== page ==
Author Topic: Bach English Suites on piano  (Read 19209 times)

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Offline Expresso

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Re: Bach English Suites on piano
« Reply #40 on: October 30, 2010, 10:45:54 AM »
XB that looks good, I might buy that in the future. :)

I have ordered Perahia for now.

About Gould, I didn't want him because even though I love his Goldberg Variations I tired of his French Suites, and I suspect the same would happen with the English Suites.  He is hit and miss with me, sorry. :)

Give Gould a chance, he's really good in these Suites.

His French suites might be hit and miss, but his English ones contain some of his best performances in my opinion.

Of course Perahia is an excellent choice too. You wont regret it  ;)

Bulldog

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Re: Bach English Suites on piano
« Reply #41 on: November 02, 2010, 12:26:01 PM »
Give Gould a chance, he's really good in these Suites.

His French suites might be hit and miss, but his English ones contain some of his best performances in my opinion.

Of course Perahia is an excellent choice too. You wont regret it  ;)

For piano versions, I'd also go with Gould and Perahia, along with Rubsam.

Offline (: premont :)

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Re: Bach English Suites on piano
« Reply #42 on: November 03, 2010, 04:44:52 AM »
For piano versions, I'd also go with Gould and Perahia, along with Rubsam.

Which Rübsam? The Bayer or the Naxos?
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Bulldog

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Re: Bach English Suites on piano
« Reply #43 on: November 03, 2010, 05:53:34 AM »
Which Rübsam? The Bayer or the Naxos?

The Naxos is the one I know.

Offline XB-70 Valkyrie

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Re: Bach English Suites on piano
« Reply #44 on: November 03, 2010, 10:27:30 PM »
If they release the Rubsam on LP, I can play it at 78rpm and it will still be slower than any other interpretation.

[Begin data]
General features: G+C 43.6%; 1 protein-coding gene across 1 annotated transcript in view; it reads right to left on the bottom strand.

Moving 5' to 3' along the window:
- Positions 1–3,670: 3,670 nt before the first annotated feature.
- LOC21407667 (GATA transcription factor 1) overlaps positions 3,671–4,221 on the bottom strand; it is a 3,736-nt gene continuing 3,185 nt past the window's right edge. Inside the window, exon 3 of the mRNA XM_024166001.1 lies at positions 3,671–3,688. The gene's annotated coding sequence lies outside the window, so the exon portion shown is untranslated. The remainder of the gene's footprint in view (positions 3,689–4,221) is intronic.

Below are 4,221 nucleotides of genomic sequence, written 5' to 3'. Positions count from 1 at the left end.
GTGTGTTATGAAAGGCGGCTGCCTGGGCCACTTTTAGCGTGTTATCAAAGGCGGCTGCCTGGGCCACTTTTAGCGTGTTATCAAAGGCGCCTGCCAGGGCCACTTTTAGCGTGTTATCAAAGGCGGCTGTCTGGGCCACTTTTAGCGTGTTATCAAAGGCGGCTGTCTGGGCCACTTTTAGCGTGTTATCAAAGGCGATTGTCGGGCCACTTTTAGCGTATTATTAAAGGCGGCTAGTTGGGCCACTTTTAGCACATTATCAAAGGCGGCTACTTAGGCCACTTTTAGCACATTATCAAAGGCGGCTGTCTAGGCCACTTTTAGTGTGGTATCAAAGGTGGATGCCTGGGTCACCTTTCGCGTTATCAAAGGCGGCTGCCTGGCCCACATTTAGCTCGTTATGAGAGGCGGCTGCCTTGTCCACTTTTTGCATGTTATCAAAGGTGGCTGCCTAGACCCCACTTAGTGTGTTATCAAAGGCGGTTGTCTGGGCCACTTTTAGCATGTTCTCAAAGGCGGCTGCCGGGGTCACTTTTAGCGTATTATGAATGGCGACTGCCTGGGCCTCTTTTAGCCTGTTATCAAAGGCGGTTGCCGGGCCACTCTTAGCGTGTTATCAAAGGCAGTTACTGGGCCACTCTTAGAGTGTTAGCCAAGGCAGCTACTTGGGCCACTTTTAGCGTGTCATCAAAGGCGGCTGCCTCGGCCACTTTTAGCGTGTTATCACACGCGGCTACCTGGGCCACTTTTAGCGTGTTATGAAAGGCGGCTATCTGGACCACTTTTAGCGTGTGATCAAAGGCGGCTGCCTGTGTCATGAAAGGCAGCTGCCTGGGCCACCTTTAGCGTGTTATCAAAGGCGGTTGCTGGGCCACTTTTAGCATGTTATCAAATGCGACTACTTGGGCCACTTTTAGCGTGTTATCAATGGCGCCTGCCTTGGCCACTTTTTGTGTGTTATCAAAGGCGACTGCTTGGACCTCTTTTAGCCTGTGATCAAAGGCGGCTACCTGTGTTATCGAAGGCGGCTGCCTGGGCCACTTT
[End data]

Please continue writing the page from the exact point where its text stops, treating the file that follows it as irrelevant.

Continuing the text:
If you really dislike Bach you keep quiet about it! - Andras Schiff

Offline Mandryka

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Re: Bach English Suites on piano
« Reply #45 on: November 03, 2010, 10:34:45 PM »
Rusbaum is too agogically hesitant -- I find that annoying. It makes me want to reach for the travel sickness pills.

Why do they do that, these hip dudes?

On the plus side, he tells a good story, and he has a lovely touch, and the music is beautifully (and thoroughly) ornamented,

I am very glad to own the Naxos CDs and I think his Bach is amongst the best on piano -- French and English suites esp.
« Last Edit: November 04, 2010, 12:40:41 PM by Mandryka »
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Offline Verena

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Re: Bach English Suites on piano
« Reply #46 on: November 04, 2010, 11:05:01 AM »
Rusbaum is too agogically hesitant -- I find that annoying. It makes me want to reach for the travel sickness pills.


Oh yes, I have the same feeling when I listen to him  :(

Bulldog

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Re: Bach English Suites on piano
« Reply #47 on: November 04, 2010, 11:24:20 AM »
Rusbaum is too agogically hesitant -- I find that annoying. It makes me want to reach for the travel sickness pills.

Why do they do that, these hip dudes?